In a city setting, however, I think it's far more appropriate to call the authorities. We've had coyote and rattlesnake run-ins at my dad's place in the mountains near Scottsdale, AZ - call the animal control and they come take care of them.
     
  9. Jul 30, 2011 #8

    Ryan_m_b

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    Yes obviously it depends, thanks to the Romans there haven't been any predators in England for thousands of years. But I still don't think animal control should be left in the hands of the public, not because I'm a statist or anything but because I think there should be proper regulation and accountability. I've met some pretty cruel people before who think that it should be their god given right to go around slaughtering wild life at will. I'd hate to think what would happen if those same people were legitimately allowed to walk around armed.
     
  10. Jul 30, 2011 #9

    dlgoff

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    You might be interested in reading some Kansas History about this.

    http://www.kshs.org/publicat/history/1997autumn_antle.pdf" [Broken]

    Here's a picture I snipped from the pdf.

    attachment.php?attachmentid=37651&stc=1&d=1312057413.jpg
     

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  11. Jul 30, 2011 #10

    dlgoff

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    Oh I've got them. So Roger, Henrietta, and Guinevere also. :wink:
     
  12. Jul 30, 2011 #11

    Evo

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    How *are* my babies?
     
  13. Jul 30, 2011 #12
    It's one of my new hobbies. I'm retired.

    Unless the wildlife happens to be injuring you and killing your pets?

    Culling wouldn't necessarily solve the problem. Coyotes attack smaller animals (like tiny domesticated dogs) because they're easy targets. It seems quite reasonable to me that if a coyote is killing your little dog, then you have the right to kill the coyote.

    I agree. Hence my suggestion to owners of tiny dogs to also get at least one big, and preferably ill-tempered, dog to walk along with the little one. A deterrent. Problem solved. The shotgun would only be for insurance in case a coyote attacks anyway, or if somebody really pisses you off.
     
  14. Jul 30, 2011 #13

    Ryan_m_b

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    No doubt if my pet was being attacked and I had a gun I wouldn't hesitate to pull the trigger. The problem is that people will pursue pre-emptive shootings.
     
  15. Jul 30, 2011 #14

    dlgoff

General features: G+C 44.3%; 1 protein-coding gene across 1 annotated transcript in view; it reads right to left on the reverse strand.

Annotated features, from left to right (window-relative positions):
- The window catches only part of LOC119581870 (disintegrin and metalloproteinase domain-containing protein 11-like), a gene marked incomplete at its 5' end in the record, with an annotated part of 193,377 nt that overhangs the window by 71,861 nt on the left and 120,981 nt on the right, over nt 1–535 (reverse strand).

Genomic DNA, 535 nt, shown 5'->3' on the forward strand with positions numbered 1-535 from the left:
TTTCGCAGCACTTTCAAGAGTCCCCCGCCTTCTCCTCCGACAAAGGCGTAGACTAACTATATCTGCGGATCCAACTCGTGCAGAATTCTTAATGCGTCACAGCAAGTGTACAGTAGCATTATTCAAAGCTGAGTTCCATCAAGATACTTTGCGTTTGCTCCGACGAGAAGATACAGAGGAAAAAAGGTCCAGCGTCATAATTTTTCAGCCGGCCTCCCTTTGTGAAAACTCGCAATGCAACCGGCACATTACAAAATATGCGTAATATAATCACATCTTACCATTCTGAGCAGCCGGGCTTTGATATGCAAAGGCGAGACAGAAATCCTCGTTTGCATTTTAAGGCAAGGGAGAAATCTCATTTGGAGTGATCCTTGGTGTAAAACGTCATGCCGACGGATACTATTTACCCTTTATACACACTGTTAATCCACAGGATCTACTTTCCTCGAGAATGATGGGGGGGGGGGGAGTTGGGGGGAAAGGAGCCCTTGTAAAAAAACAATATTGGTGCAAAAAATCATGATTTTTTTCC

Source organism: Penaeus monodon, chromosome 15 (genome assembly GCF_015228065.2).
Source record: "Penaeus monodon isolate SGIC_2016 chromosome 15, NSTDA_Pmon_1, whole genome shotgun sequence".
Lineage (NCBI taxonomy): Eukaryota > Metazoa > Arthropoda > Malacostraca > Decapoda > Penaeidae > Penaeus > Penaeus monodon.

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    They are living a life of luxury. Cool shady home with large safe patio and a butler that hand selects fresh greens daily to go along with their Nutrena delicacies. Oh, and they love to be talked to; which I do also.
     
  16. Jul 30, 2011 #15
    Another possibility, instead of or in addition to big dogs and shotguns, is to take some raw meat (assuming coyotes prefer raw to cooked) with you when walking the dog. Feed the coyote. Everybody's happy.
     
  17. Jul 30, 2011 #16
    Those sorts of people are going to do that sort of thing no matter what.
     
  18. Jul 30, 2011 #17

    Ryan_m_b

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    Yes but if it's outlawed at least you can do something about it.
     
  19. Jul 30, 2011 #18
    Point taken.
     
  20. Jul 30, 2011 #19
    Killing coyotes is pretty much encouraged in much of the US. They will drag off a human child if they think they can get away with it. They will never be extinct anymore than cockroaches could be.

    Never feed coyotes! LOL!
     
  21. Jul 30, 2011 #20

    turbo

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    When I lived on wooded farm-land on a rural hill-top. I'd gut and skin steers for my (much) older neighbor, and we'd both gut and skin deer that we shot. We'd collect the guts, etc, and pile them up on the end of his lower field, to lure in coyotes, and he would watch the gut-piles with his Winchester .30-06 bolt-action in hand. He had lots of adult grand-children and his primary concern was the protection of fawns from predation, so the deer herd could grow and his extended family would have a fair chance of shooting some deer.